Reading, highlighting and adding notes to your files (especially pdfs) which are also added as notes in Zotero is just the most natural thing to do with the iPad for any scholar.... missing that with zotero would be bad.
  • Since Zotero is free and open-source, it's not actually necessary to "get someone else to do it." If someone wants to develop a 3rd party tool to interact with Zotero, they are welcome to do it.
  • Sean - correct me if I'm wrong, but wouldn't it be hard to write a Zotero-derived app for an apple product that conforms to GPL? Are you even allowed to open source your iwhatever apps?
    Or would the maximum possible be some app that "talks" to Zotero in some way?
    This just as a thought.
    Greg - there is nothing in open-source software that is against making money with it (one famous slogan is "free as in speech, not as in beer"), but part of the particular software license Zotero uses is that all derivative software must conform to the same license. That might not be possible in apples application framework.
  • edited January 31, 2010
    A closed-source proprietary app could not borrow anything of the Zotero code, and so any such developer probably shouldn't even look at it. But so long as the Zotero API is documented (is it??), they don't need to.
  • Well, was just a thought - I am not familiar with all the license stuff. I still think that it would be an opportunity to extend zotero to a different platform which is probably (and maybe I am wrong about that) not going to be supported by the zotero dev team, IF it's legally possible. And I am also sure that it would make a difference if something like this is encouraged and supported by the developers...
  • yeah, nothing wrong with that - generally the zotero-dev list tries to be helpful when people develop zotero extensions of any form and there is some initial documentation for third party programs interacting with Zotero:
  • The Firefox people said they weren't going to do an iPhone app pretty early on, when Apple was not allowing any 3rd party browsers. Now there's dozens of 3rd party browsers for iPhone. They also state that they are focusing on the linux-for-phones market (i.e. Android).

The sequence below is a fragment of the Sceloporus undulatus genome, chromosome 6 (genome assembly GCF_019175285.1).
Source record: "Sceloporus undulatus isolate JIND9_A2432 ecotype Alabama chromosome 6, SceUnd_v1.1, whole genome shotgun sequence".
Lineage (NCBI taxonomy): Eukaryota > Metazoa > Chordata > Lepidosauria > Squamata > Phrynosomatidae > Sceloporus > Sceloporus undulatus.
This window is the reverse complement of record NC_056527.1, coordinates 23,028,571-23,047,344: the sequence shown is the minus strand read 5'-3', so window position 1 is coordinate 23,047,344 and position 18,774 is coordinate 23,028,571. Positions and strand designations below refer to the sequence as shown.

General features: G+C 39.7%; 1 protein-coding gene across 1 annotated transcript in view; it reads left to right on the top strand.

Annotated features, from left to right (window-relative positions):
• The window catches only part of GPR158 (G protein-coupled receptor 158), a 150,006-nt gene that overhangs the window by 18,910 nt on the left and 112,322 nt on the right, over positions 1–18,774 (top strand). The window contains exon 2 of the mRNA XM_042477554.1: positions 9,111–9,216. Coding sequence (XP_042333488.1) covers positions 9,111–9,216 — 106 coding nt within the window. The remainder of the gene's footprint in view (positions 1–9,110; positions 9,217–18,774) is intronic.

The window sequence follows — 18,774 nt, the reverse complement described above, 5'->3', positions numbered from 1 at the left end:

But now the iPad is not a phone, it's a full-screen device, so I guess Firefox will eventually get ported.

    I have tried 'Papers' (paid for it on my iPhone) and removed it after 2-3 days. It's a closed-box model, very few translators, impossible to get about 80% of my papers onto the iphone. Zotero is vastly better.

    So I think Zotero should take 2 routes :

    1) stick with Firefox
    2) investigate how to live in a standalone product.

    Yes, you can write open source stuff (even GPL) for iphone. See
  • We aren't likely to commit to writing an entirely new version of Zotero for the iPhone/iPad, but if XULRunner (the platform upon which Firefox and Zotero are based) is ever ported, we might be able to port Zotero as a standalone product while maintaining the same codebase. Unfortunately, there are currently only XULRunner ports for the Nokia N900 and Windows Mobile. Rumor has it that there will be a XULRunner port for Android sometime later this year, but given that Apple would probably never approve a third-party browser for the app store (which is the main reason that Mozilla is porting XULRunner to mobile platforms), I doubt that there is much interest in porting to iPad or iPhone.